Indiana Journals

My Weekend Adventures in NW Indiana's Amish Community

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An April 2013 trip to Indiana by MilwVon

Walking Home From Church Photo, Nappanee, Indiana More Photos
Quote: Indiana has the third largest Amish population in the United States, behind Pennsylvania and Ohio. I spent three days exploring the Amish communities located in NW Indiana learning more about a culture that fascinates me and observing them as they go about living the simple life.

Amish Acres Historic Farm and Heritage Resort

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Attraction | "A Step Back in History"

Amish Acres Historic Farm and Heritage Resort Photo, Nappanee, Indiana
Quote:
Amish Acres Historic Farm & Heritage Resort was opened to the public in 1970. The property and surrounding 80 acres dates back to 1873 when an Amish man by the name of Christian Stahly acquired this land for the purpose of building a house and barn for his son Moses. The main house was built in 1893, after Moses Stahly's father-in-law Noah Nissley bought the homestead. It was later transferred to his son-in-law Manassas Kuhns who retained ownership and operation until his death, when it was then sold at auction in 1968.Four local businessmen led by Richard Pletcher formed "Amish Acres, Inc." and successfully bid on and bought the farm at that 1968 auction. Amish Acres welcomed the...Read More

Member Rating 5 out of 5 on April 21, 2013

Amish Acres Historic Farm and Heritage Resort
1600 West Market Street
Nappanee, Indiana 46550
(800) 800-4942

Menno-Hof Mennonite/Amish Visitor Center

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Attraction | "Not to be Missed!"

Menno-Hof Mennonite/Amish Visitor Center Photo, Shipshewana, Indiana
Quote:
For anyone interested in the Anabaptist culture, which includes the Amish, Mennonites and Hutterites, a planned visit at Menno-Hof is a "must do" experience. Visitors will have a hands-on opportunity to see and learn about how these religions and cultures stemmed from the Christian Reformation movement in Europe during the 16th century. Ultimately their beliefs and desire to be freed from religious persecution brought them to America during William Penn's "holy experiment" of religious tolerance in the 1730's. Initially establishing communities in Pennsylvania, they began a migration west that first brought four families (24 individuals) to Indiana in 1841.The Menno-Hof center is a cul...Read More

Member Rating 5 out of 5 on April 21, 2013

Menno-Hof Mennonite/Amish Visitor Center
510 South Van Buren Street
Shipshewana, Indiana 46565
(260) 768-4117

Along the Heritage Trail Photo, Nappanee, Indiana
Quote:
I had heard about the Heritage Trail while researching my trip to Northern Indiana's Amish communities. Much of what you find on the internet speaks to it being "one of the top places to see in your lifetime" by the editors of Life Magazine. Readers of USA Today give an equally glowing recommendation. So when I checked into my hotel in Nappanee, IN I was pleased to learn that the desk clerk had a copy that had been left by a prior guest.The driving tour spans roughly 90 miles and covers sights of local and historical interest in the counties of LaGrange and Elkhart taking mostly rural roads through the countryside. Admittedly, as I took off out of Nappanee, I quickly became disinterest...Read More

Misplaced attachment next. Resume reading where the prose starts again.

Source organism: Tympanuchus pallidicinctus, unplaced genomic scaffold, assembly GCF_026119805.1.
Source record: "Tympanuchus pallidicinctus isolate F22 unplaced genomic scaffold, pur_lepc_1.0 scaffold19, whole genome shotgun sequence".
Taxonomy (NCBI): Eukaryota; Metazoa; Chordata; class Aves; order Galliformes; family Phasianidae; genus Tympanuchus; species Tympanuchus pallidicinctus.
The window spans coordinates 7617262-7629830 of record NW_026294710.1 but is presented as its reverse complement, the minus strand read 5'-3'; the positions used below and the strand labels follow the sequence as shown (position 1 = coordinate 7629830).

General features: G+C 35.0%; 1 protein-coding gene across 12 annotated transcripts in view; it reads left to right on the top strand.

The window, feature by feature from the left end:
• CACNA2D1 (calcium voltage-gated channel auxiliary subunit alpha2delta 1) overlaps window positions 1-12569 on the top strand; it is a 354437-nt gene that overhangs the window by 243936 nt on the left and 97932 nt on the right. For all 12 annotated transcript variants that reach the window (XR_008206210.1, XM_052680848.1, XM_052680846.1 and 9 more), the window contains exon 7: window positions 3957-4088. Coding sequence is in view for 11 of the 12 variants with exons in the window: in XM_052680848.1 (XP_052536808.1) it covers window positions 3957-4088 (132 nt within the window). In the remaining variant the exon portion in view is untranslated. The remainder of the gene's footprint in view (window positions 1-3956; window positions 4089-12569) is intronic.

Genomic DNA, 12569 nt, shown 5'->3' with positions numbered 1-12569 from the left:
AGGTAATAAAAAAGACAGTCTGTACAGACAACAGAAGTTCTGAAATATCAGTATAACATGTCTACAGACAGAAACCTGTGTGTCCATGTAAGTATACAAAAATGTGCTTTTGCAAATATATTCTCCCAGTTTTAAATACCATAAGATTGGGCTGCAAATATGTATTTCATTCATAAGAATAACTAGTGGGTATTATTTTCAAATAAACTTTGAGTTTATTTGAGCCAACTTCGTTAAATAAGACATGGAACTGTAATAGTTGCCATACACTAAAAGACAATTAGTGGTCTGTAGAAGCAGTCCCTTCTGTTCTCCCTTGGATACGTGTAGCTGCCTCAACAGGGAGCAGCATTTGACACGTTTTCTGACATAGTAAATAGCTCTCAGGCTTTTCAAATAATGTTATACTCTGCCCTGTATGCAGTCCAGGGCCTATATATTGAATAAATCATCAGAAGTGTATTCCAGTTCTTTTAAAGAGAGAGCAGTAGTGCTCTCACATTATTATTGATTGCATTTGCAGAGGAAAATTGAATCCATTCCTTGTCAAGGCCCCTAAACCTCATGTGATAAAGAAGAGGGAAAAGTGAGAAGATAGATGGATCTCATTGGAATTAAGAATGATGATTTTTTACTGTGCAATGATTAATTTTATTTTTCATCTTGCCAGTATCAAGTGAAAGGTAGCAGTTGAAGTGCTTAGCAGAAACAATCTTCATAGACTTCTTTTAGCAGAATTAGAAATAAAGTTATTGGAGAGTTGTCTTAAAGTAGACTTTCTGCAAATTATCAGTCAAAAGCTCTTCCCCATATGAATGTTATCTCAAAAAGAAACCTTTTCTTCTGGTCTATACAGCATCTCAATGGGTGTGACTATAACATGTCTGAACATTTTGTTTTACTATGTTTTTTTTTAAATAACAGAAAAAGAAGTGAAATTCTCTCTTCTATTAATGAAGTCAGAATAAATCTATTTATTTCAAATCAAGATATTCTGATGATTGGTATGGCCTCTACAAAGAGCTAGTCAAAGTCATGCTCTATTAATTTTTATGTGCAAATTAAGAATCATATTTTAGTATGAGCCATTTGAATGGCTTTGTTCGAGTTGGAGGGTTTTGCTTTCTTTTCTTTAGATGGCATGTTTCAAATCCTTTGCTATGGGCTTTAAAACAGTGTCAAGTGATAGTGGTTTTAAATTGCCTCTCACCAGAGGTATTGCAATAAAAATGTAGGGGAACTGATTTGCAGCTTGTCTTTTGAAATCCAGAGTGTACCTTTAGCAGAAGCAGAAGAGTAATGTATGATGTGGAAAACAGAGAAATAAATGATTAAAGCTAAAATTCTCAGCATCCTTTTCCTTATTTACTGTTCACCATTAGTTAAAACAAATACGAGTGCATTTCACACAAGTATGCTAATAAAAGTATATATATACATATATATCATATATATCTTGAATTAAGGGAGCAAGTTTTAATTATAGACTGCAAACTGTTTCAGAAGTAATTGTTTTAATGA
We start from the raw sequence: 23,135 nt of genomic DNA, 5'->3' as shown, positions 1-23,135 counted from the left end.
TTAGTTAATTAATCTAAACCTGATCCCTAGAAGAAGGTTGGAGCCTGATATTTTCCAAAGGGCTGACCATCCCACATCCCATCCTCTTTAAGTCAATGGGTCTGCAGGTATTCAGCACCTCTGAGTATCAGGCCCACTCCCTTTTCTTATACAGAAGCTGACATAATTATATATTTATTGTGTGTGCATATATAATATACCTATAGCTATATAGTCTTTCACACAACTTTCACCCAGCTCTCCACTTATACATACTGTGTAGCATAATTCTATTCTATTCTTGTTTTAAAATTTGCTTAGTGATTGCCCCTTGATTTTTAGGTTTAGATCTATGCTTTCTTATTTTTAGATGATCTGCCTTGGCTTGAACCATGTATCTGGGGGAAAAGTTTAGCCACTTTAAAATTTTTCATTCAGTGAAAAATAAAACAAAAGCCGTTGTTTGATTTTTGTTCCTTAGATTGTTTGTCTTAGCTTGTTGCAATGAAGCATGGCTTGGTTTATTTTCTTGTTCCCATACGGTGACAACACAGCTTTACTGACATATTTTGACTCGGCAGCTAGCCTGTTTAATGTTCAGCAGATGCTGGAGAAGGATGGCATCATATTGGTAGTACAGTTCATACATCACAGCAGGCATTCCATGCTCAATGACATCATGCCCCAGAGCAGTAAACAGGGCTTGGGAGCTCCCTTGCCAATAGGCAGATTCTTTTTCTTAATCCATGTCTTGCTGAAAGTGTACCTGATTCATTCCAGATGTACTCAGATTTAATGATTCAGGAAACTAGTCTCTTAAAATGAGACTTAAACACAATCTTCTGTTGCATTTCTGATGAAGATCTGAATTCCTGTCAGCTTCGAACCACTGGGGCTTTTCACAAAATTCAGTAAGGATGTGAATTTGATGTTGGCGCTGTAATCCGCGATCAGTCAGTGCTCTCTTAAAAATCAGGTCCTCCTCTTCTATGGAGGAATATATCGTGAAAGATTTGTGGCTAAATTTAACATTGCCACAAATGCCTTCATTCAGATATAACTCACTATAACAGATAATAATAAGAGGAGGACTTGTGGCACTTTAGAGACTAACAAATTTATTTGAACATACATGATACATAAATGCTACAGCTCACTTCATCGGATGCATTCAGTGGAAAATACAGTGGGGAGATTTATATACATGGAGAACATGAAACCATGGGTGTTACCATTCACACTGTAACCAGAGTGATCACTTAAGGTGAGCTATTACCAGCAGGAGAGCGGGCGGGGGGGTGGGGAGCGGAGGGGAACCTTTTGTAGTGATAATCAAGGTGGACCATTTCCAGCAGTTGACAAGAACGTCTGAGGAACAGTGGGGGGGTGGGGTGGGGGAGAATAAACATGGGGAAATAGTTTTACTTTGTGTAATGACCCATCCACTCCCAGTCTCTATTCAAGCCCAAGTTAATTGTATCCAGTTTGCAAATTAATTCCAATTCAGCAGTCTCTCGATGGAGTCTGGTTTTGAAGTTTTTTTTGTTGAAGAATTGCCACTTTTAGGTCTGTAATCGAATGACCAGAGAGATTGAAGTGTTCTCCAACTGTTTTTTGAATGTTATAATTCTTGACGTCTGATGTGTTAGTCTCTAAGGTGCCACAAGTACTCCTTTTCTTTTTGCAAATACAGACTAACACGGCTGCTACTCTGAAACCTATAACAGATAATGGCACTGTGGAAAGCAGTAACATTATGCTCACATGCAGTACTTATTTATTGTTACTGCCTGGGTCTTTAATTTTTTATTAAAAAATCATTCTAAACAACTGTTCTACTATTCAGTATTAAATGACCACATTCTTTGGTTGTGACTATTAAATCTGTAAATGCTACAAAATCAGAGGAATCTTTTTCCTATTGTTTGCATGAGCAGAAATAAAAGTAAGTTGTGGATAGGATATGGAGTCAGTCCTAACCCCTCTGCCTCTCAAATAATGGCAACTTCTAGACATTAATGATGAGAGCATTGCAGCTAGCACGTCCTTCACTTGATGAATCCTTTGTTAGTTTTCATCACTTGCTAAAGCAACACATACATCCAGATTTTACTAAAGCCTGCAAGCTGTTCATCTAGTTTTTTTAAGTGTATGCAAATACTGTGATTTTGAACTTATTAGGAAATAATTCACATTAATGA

My Own "Self Driving" Tour

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Story/Tip

Young Amish Woman Plowing the Field Photo, LaGrange, Indiana
Quote:
As I mentioned in another entry in this journal, the local CVB has produced a CD tour kit called the "Heritage Trail" which provides an audio accompaniment to aid in your driving experience through the Amish communities of Elkhart & LaGrange Counties. For those who are a bit more adventurous and willing to just go where the roads may take you, I encourage you to do as I did and just get in the car and drive!My first morning in Nappanee, IN I was up very early knowing that I could not start my tours over at Amish Acres for several hours. It worked out well that I gassed up my car and just headed out of town. Once I was about five miles out, I took the first of what would be many turns...Read More
Automobiles & Buggies Photo, Indiana, United States
Quote:
Please understand, this is purely from an observational perspective, having visited and photographed the Amish communities throughout Wisconsin for a little more than a year now . . . and after my first weekend experience doing the same with the Amish of Northern Indiana.While I have read a lot about these communities, rich in tradition and largely holding to the beliefs of what is known as the Old Order Amish, much of what I read about cannot really be observed by an outsider. For instance, the Amish in Wisconsin generally do not have indoor plumbing and still out outhouses. Even the schoolhouses here in Wisconsin still have outhouses. In Indiana, however, many if not most do have indo...Read More